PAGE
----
Additionally, we’re providing supplemental support tailored to each fellow’s needs. Ranging from financial planning to marketing and legal services, this can be seen as professional development, and is again proven to amplify the benefits of receiving cash. Here’s where United States Artists’ expertise comes in. We’ve administered our fellowship since 2006. Over the years, we’ve asked a lot of questions and come away with a good understanding of what artists across the country need. We took that knowledge and compared it to the Rainin Foundation’s dedicated engagement with artists in the Bay Area. As you might expect, there was a lot of overlap, but in every case, truly supporting artists starts with four words. How can we help?
As to who received this fellowship, we looked to three disciplines that the Rainin Foundation was deeply familiar with (dance, film, theater) and to a fourth (public space), which specifically addressed the concerns facing the Bay Area. This year’s fellows were nominated by a diverse group of Bay Area artists and cultural leaders and selected through a two-part review process with the help of national reviewers and a panel of four local jurors. With this mix of local and national perspectives, we looked for anchor artists: those whose visionary work speaks to audiences across the country, but are first and foremost vital to their communities.
The inaugural class embodies these traits to a tee. The Oakland-based filmmaker Rodrigo Reyes’ latest film, 499, won best feature at Tribeca, and he is a co-director at the Bay Area Video Coalition. Theater fellow Margo Hall is the first female artistic director of the Lorraine Hansberry Theater of San Francisco, one of the nation’s premier homes of Black theater. Dance fellow Amara Tabor-Smith’s project, “House/Full of BlackWomen,” is a five-year, site-specific performance project engaging the displacement and sex trafficking of Black women in Oakland. Channeling the legacy of the Black Panthers’ free breakfast program, People’s Kitchen Collective, our public space fellow, uses gathering for a meal as a means to create, heal, and organize communities around police violence and gentrification. Each artist’s work is grounded in Bay Area life, but not bound by it. The work transcends locality, embracing—as all great art does—the universal.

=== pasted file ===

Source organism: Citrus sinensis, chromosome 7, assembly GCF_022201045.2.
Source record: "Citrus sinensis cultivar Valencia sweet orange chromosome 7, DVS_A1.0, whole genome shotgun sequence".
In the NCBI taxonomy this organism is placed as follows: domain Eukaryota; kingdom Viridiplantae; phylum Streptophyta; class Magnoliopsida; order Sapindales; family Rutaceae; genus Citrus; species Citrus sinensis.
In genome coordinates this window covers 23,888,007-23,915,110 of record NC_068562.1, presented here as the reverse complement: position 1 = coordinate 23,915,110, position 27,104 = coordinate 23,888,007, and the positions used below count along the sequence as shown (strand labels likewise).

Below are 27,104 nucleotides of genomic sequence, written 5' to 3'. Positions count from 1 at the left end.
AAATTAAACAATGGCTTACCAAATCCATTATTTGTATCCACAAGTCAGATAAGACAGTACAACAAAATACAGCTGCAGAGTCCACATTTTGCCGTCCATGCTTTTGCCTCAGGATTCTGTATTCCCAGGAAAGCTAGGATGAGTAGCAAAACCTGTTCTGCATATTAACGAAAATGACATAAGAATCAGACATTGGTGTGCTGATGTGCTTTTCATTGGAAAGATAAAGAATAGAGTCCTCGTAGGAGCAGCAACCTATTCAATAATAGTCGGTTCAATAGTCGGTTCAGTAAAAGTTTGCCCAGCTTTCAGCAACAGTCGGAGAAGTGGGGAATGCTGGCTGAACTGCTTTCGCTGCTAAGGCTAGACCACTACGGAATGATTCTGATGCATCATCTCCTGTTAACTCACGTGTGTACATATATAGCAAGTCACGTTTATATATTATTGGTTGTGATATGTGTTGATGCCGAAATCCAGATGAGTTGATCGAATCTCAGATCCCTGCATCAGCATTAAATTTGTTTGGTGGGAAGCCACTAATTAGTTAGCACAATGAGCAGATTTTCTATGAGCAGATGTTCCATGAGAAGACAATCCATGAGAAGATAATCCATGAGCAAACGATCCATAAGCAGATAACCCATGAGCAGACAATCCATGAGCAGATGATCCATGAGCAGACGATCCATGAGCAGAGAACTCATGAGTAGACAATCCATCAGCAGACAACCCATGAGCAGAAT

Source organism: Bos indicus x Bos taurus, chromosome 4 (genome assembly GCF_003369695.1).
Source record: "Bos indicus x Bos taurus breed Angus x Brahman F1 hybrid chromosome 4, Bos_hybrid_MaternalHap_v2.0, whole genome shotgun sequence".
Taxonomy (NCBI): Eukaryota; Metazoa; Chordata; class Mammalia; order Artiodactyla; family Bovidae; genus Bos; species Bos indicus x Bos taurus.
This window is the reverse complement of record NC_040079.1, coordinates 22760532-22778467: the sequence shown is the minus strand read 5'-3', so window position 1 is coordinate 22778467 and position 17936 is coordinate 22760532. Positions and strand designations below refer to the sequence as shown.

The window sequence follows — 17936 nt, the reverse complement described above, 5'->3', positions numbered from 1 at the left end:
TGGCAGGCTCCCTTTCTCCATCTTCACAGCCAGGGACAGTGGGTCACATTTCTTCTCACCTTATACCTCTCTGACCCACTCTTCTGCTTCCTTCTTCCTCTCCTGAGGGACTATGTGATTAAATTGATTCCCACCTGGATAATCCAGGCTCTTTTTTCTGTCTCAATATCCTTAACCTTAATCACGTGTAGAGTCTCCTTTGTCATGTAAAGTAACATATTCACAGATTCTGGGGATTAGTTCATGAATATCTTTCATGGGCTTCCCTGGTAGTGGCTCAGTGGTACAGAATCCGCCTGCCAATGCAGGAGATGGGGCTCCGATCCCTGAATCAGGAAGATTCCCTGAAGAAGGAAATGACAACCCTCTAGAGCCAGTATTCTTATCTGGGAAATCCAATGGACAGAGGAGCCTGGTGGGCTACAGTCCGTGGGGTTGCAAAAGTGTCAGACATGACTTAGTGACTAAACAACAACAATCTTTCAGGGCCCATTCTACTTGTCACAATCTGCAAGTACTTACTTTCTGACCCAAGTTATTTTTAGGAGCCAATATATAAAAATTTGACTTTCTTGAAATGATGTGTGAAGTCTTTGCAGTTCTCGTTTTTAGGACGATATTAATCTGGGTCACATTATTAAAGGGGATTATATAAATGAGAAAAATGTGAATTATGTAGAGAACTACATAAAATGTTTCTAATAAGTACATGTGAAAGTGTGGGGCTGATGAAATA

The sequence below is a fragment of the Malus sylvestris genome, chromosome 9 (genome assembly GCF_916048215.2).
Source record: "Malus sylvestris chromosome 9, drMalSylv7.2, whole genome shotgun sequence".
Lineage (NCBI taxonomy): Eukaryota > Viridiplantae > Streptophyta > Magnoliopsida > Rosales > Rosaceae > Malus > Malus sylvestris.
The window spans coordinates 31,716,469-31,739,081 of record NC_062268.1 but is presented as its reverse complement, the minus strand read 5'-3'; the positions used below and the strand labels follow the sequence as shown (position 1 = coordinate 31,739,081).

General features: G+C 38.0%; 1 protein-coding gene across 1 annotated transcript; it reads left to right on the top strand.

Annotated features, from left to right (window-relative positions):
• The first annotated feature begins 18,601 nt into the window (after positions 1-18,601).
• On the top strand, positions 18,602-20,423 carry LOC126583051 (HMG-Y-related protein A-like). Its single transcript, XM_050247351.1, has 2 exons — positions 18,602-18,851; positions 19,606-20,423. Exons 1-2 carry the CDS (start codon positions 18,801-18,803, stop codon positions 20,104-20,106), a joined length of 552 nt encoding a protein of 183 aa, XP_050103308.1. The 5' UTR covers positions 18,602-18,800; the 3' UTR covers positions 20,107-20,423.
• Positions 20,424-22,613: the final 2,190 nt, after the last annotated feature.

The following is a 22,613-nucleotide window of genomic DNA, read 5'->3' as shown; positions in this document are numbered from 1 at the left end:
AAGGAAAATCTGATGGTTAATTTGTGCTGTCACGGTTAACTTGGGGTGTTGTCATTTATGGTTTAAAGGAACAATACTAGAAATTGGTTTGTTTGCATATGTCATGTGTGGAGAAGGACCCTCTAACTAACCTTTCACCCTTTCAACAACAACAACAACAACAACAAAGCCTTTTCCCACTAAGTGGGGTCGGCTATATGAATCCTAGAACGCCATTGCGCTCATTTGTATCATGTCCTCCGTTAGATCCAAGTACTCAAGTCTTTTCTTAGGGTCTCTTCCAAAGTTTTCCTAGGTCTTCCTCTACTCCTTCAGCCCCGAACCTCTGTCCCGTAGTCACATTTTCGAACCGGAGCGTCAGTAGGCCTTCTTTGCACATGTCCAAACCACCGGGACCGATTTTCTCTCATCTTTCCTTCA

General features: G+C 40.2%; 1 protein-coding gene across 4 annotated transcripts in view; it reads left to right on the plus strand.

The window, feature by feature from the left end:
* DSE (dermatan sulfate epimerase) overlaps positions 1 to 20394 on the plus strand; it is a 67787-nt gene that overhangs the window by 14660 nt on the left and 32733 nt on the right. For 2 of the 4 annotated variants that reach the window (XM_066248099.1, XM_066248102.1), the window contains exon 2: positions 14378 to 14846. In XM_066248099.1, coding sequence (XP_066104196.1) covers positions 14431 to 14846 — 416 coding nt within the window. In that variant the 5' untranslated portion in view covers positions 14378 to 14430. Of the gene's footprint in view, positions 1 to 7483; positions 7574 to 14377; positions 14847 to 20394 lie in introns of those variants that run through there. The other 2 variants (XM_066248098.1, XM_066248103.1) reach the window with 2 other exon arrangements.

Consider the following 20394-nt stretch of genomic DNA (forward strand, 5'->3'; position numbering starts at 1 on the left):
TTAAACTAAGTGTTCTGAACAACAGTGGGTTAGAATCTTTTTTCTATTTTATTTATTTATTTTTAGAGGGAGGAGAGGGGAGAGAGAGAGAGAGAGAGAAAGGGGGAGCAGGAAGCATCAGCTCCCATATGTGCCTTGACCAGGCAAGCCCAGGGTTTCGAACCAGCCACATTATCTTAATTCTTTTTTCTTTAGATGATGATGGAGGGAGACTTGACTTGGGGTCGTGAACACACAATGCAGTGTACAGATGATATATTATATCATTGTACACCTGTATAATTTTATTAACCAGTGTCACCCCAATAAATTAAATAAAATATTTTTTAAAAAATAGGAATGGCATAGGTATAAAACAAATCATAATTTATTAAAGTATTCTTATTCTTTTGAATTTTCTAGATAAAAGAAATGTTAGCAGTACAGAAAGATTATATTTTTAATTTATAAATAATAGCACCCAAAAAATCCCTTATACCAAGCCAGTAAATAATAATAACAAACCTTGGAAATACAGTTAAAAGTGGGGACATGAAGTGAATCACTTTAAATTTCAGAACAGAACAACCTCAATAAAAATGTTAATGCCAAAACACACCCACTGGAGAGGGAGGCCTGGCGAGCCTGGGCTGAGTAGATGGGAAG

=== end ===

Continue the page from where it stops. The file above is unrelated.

The success of this inaugural class can be replicated in two steps. Local funders need to know the artists in their communities, and they need to fund them. National funders need to work with trusted local partners to ensure their efforts are actually helping the people who live there. Preferably, funding should be unrestricted, as this allows the money to more easily circulate through communities. By providing major resources to anchor artists, we establish a direct chain of support stretching from neighborhood to nation, with every link being of equal importance. And by providing care services beyond the monetary support, we ensure artists are honored, both as makers and people.
A silver lining of the past year is the realization that life is lived on a local level. From emphasizing the safety of essential workers, to setting up mutual aid networks to protect marginalized communities, the hardships of COVID brought us together, and brought us home. Looking forward, let’s remember that.
Deana Haggag is the president and CEO of United States Artists. Shelley Trott is the chief program officer of the Kenneth Rainin Foundation.